Wednesday, December 7, 2016

Marine Debris Removal Continues in Kodiak Archipelago

More than a quarter- century after the 1989 Exxon Valdez oil spill, oil on the shores of Shuyak Island in the Kodiak archipelago has been replaced by marine debris, prompting a long-term cleanup project set to conclude in September of 2017.

With a grant from the NOAA Marine Debris Program, the Island Trails Network in Kodiak has been leading the two-year effort to remove marine debris from this remote island in the western Gulf of Alaska.

The ITN has assembled a team of 100 volunteers and trained crew to reach its goal of removing some 40,000 pounds of marine debris from Shuyak Island, an area that offers critical habitat for numerous species of fish, birds and marine mammals. A large amount of marine debris accumulates due to strong currents and high winds.

Following aerial surveys that identified numerous medium to large debris items and long stretches of high marine debris accumulation, specific areas of Shuyak Island were identified as high priority targets for removal of debris and selected as the focus of this project.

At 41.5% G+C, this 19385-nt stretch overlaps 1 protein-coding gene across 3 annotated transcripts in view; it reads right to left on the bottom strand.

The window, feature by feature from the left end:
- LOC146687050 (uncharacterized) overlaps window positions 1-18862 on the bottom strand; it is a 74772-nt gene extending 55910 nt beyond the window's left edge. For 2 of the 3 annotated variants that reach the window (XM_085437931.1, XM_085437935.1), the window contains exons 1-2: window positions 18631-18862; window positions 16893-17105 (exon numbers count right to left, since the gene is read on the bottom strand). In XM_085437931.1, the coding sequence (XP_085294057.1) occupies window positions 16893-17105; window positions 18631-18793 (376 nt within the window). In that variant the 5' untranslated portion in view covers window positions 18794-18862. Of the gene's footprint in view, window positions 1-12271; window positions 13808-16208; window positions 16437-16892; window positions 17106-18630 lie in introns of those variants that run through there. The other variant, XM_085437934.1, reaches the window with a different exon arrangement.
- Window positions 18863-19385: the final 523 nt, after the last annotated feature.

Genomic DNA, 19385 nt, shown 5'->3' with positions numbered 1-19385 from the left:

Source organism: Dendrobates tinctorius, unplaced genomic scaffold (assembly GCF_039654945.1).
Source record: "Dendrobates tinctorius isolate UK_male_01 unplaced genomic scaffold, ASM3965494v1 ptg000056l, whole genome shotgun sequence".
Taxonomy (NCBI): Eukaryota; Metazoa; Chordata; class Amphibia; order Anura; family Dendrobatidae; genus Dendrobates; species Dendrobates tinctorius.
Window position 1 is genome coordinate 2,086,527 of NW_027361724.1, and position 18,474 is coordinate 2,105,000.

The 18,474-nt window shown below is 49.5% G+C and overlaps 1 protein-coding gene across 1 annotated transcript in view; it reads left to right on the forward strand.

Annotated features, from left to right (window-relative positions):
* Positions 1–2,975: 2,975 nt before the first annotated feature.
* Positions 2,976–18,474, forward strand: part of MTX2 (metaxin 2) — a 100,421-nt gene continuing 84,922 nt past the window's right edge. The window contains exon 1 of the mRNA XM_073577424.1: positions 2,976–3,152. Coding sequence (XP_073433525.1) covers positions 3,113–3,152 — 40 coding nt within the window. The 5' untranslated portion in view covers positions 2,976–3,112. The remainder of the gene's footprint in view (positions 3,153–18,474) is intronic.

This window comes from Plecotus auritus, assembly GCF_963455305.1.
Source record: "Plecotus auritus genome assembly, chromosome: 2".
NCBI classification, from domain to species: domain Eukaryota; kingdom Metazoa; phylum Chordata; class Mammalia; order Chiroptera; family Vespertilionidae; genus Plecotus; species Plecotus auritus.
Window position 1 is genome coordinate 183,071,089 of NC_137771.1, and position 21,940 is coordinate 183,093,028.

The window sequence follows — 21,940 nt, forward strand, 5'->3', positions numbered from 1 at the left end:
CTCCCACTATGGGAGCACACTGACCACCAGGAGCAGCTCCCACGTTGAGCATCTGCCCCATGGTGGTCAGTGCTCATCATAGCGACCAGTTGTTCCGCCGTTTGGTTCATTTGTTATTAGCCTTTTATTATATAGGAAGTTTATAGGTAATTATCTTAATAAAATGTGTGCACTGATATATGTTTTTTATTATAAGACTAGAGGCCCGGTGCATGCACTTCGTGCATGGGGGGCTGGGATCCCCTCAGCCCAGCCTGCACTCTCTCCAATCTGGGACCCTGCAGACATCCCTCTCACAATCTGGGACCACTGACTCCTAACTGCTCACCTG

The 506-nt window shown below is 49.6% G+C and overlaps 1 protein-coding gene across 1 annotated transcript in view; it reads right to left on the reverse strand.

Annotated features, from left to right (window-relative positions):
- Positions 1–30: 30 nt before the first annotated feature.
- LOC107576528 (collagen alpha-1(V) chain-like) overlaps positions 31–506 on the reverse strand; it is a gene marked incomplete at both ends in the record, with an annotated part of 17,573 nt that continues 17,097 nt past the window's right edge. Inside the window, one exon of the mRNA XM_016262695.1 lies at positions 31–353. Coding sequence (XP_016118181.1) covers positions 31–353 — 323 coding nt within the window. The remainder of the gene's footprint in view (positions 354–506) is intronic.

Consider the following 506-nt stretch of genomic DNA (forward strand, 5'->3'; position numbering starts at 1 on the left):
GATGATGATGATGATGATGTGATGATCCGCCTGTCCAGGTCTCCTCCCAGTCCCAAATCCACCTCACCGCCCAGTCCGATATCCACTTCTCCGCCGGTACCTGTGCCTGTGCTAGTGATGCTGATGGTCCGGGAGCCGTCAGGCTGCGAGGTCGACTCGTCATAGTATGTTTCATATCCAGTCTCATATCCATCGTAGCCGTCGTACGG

NOAA notes in its December newsletter on the Marine Debris Program that overall the ITN plans to clean up 60 miles of shoreline on Shuyak Island.

Because of the rugged terrain and active surf, debris can often be hard to reach and harder to remove. Sea kayaks are used to deploy qualified volunteers from around the world. They work in two-week shifts over an eight-week period, paddling to target areas and removing marine debris, collecting it in super-sacks and piling it at more accessible locations.

Later the collected super-sacks are loaded onto a large vessel for transport back to Kodiak, where the debris is sorted and later transported for disposal.

Following the field season, the crew, additional community volunteers and student groups analyze and sort the removed debris to determine its composition and quantity. The information is then documented in photographs videos and displays for use in local, statewide and national education and outreach on the impacts of marine debris, NOAA officials said.

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